Sep 13, 2019 | By Athena Chen
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Pop art and fashion are a powerful mix. Together, they create something relevant and modern and because of this I believe Pop Art Fashion should be promoted more as an artistic genre in its own right. Creatively, I think it can be pushed to new heights.
The philosophy of pop art promotes bold communication and use of global symbols that can meaningfully engage directly with the public. Clothing is the ultimate democratic art platform – it knows no gallery wall limitations, it crosses cultural divides with ease. Clothing and accessories can travel the world like walking sculptures that engage people’s attention and create responses both immediate and potentially complex.
There has been a strong history of clothing translating bold ideas from art, from the early 20th century to the present day. The incredible Ballet Russes costumes designed by Picasso and De Chirco, to the amazing clothing of Sonia Delaunay. Surrealism was engaged when Elsa Schaperelli collaborated with Salvador Dali, and then there was French designer Annie Marie’s brilliant surrealist handbags.
In the 1960s there was an explosion of pop. Many artists looked to clothing as an engaging extension of their world – Andy Warhol made those iconic soup can dresses and in 1965 and Yves Saint Laurent created the Mondrian collection.
With the 1980s came a new wave of irreverent fashion designers mixing pop art and fashion, with Franco Moschino’s energetic and witty early collections and Jean Charles de Castelbijac’s playful mix of fashion and art in Paris. Lately Jeremy Scott has been revisiting many of these ideas with his LA style slant. All these names are just a few of the more obvious ones, as of course there have been many more artists and designers who have actively engaged and pushed this cross over.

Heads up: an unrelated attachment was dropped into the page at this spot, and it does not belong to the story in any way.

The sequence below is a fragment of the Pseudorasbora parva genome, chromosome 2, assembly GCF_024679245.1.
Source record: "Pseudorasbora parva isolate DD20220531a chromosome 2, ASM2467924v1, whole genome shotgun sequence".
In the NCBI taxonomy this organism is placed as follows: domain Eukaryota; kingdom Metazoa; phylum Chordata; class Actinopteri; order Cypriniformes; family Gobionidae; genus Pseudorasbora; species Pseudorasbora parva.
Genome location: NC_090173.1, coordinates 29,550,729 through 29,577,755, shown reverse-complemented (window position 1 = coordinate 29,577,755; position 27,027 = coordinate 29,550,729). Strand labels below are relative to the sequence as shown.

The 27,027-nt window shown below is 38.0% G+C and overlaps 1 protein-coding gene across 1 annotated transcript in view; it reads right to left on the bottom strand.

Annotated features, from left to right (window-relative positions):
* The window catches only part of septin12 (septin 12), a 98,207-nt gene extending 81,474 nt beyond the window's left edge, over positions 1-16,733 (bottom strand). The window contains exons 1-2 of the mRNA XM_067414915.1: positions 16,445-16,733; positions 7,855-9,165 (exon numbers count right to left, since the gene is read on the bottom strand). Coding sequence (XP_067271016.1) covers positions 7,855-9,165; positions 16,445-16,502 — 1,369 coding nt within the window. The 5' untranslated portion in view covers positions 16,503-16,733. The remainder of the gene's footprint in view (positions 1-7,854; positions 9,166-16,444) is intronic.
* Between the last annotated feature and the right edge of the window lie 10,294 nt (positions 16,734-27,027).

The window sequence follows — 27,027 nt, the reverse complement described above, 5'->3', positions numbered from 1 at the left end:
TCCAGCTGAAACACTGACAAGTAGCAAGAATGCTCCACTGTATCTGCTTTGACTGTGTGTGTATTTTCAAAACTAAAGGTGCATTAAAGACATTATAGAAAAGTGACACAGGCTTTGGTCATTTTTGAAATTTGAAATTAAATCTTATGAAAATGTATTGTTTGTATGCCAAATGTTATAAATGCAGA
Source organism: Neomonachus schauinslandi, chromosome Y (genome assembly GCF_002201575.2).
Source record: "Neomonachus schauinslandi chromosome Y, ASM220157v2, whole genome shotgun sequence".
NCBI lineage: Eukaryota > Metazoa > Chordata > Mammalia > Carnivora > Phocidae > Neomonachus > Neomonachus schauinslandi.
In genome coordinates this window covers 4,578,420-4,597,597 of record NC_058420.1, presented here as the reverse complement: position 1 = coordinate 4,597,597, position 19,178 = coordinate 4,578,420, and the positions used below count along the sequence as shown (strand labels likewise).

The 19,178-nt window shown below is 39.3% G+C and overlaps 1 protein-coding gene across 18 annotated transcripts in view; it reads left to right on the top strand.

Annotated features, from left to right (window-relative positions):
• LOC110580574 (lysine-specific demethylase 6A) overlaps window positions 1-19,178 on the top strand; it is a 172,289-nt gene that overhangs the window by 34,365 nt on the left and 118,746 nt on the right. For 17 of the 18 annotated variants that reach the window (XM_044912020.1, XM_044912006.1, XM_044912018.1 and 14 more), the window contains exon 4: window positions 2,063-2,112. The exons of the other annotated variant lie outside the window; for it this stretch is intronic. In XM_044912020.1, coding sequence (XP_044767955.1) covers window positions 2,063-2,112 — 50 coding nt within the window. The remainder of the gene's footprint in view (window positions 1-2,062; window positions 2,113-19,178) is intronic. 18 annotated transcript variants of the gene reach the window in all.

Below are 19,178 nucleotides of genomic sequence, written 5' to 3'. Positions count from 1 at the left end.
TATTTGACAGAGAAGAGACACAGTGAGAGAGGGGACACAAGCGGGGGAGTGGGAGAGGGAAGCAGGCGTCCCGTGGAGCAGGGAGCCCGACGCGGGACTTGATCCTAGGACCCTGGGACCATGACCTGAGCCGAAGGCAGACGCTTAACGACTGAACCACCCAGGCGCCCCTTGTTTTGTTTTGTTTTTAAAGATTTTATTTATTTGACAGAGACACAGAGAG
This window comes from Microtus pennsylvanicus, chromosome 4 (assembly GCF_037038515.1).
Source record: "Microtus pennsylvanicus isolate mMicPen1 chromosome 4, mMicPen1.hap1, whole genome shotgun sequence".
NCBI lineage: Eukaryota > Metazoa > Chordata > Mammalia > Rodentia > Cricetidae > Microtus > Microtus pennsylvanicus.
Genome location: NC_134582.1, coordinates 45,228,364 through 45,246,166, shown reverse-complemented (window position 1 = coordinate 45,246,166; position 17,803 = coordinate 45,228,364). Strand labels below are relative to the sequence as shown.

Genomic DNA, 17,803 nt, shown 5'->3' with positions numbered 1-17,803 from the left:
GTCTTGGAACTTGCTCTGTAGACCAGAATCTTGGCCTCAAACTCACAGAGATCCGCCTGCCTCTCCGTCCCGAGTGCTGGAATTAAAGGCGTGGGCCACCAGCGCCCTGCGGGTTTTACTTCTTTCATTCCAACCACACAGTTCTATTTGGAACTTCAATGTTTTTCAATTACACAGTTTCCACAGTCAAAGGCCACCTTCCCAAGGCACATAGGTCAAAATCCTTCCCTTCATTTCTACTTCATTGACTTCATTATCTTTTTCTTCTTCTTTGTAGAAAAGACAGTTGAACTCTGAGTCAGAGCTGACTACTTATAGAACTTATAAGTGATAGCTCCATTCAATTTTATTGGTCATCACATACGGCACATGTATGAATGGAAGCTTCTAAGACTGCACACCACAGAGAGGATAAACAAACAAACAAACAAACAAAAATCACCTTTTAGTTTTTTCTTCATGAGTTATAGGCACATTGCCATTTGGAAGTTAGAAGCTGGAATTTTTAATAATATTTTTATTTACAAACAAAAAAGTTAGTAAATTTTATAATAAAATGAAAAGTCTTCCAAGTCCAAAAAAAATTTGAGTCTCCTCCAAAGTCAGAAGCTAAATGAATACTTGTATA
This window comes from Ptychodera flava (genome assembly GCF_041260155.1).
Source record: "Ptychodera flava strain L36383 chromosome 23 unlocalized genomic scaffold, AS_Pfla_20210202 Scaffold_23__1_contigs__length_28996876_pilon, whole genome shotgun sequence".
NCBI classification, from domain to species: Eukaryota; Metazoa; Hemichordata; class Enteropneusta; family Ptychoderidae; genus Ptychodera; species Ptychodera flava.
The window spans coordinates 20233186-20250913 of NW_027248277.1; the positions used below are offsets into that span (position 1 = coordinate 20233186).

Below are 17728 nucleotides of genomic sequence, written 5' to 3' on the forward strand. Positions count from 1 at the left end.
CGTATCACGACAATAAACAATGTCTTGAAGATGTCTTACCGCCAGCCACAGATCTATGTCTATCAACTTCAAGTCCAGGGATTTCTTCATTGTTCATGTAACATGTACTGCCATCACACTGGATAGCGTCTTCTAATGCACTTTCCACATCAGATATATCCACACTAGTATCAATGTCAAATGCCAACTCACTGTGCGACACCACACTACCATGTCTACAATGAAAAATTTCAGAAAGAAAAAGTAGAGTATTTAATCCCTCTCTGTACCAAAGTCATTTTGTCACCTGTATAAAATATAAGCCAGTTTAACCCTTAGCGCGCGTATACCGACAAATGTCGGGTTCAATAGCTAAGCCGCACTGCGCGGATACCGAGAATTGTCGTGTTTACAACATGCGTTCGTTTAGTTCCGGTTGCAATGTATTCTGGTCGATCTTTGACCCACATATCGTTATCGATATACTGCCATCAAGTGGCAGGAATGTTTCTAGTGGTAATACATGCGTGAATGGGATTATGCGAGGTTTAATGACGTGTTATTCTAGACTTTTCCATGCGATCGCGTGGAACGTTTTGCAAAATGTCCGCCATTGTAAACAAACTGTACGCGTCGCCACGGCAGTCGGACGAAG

But can Pop Art Fashion become more than just a cycle of repeated ideas? Can it evolve with fresh artistic integrity? In some ways, the current surreal handbag craze offers little beyond that of what french designer Anne-Marie created in the 1940s.
Personally, I believe in every art form there are examples of people heavily borrowing ideas of the past. You see many artists today painting in the same style as Warhol or Cy Twombly, so it seems this recycling is a problem faced by many artistic genres not just within fashion. The key point is the creator needs to strive for an originality in the creation and a contemporary relevance.
In addition to creating fresh new engaging ideas and images for Pop Art Fashion, an exciting opportunity also lies within the realm of branding. Branding is the intellectual world around a product, in the same way that traditional fine artists are able to create a story and philosophy around their work and from that associated value they can sell a signed blank canvas. If you change the way you look at something, the thing you look at changes. We have to take the opportunity to grow this artistic genre and find out exactly how far we can take it.
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